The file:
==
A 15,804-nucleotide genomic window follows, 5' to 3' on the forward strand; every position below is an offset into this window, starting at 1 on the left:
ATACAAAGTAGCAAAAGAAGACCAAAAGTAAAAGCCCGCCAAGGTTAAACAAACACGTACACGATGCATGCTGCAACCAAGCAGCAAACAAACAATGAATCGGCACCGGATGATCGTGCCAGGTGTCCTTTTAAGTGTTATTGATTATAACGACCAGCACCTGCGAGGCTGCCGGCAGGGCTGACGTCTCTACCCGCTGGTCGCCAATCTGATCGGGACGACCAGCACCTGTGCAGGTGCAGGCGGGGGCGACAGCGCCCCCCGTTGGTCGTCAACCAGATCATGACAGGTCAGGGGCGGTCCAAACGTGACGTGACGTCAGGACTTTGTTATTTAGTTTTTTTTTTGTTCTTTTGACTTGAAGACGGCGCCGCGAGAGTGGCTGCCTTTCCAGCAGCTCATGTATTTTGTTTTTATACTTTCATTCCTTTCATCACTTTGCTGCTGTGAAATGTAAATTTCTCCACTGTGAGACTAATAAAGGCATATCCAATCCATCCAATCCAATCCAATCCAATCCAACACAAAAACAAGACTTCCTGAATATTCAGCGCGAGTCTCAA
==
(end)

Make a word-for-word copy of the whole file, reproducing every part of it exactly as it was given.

A 15,804-nucleotide genomic window follows, 5' to 3' on the forward strand; every position below is an offset into this window, starting at 1 on the left:
ATACAAAGTAGCAAAAGAAGACCAAAAGTAAAAGCCCGCCAAGGTTAAACAAACACGTACACGATGCATGCTGCAACCAAGCAGCAAACAAACAATGAATCGGCACCGGATGATCGTGCCAGGTGTCCTTTTAAGTGTTATTGATTATAACGACCAGCACCTGCGAGGCTGCCGGCAGGGCTGACGTCTCTACCCGCTGGTCGCCAATCTGATCGGGACGACCAGCACCTGTGCAGGTGCAGGCGGGGGCGACAGCGCCCCCCGTTGGTCGTCAACCAGATCATGACAGGTCAGGGGCGGTCCAAACGTGACGTGACGTCAGGACTTTGTTATTTAGTTTTTTTTTTGTTCTTTTGACTTGAAGACGGCGCCGCGAGAGTGGCTGCCTTTCCAGCAGCTCATGTATTTTGTTTTTATACTTTCATTCCTTTCATCACTTTGCTGCTGTGAAATGTAAATTTCTCCACTGTGAGACTAATAAAGGCATATCCAATCCATCCAATCCAATCCAATCCAATCCAACACAAAAACAAGACTTCCTGAATATTCAGCGCGAGTCTCAA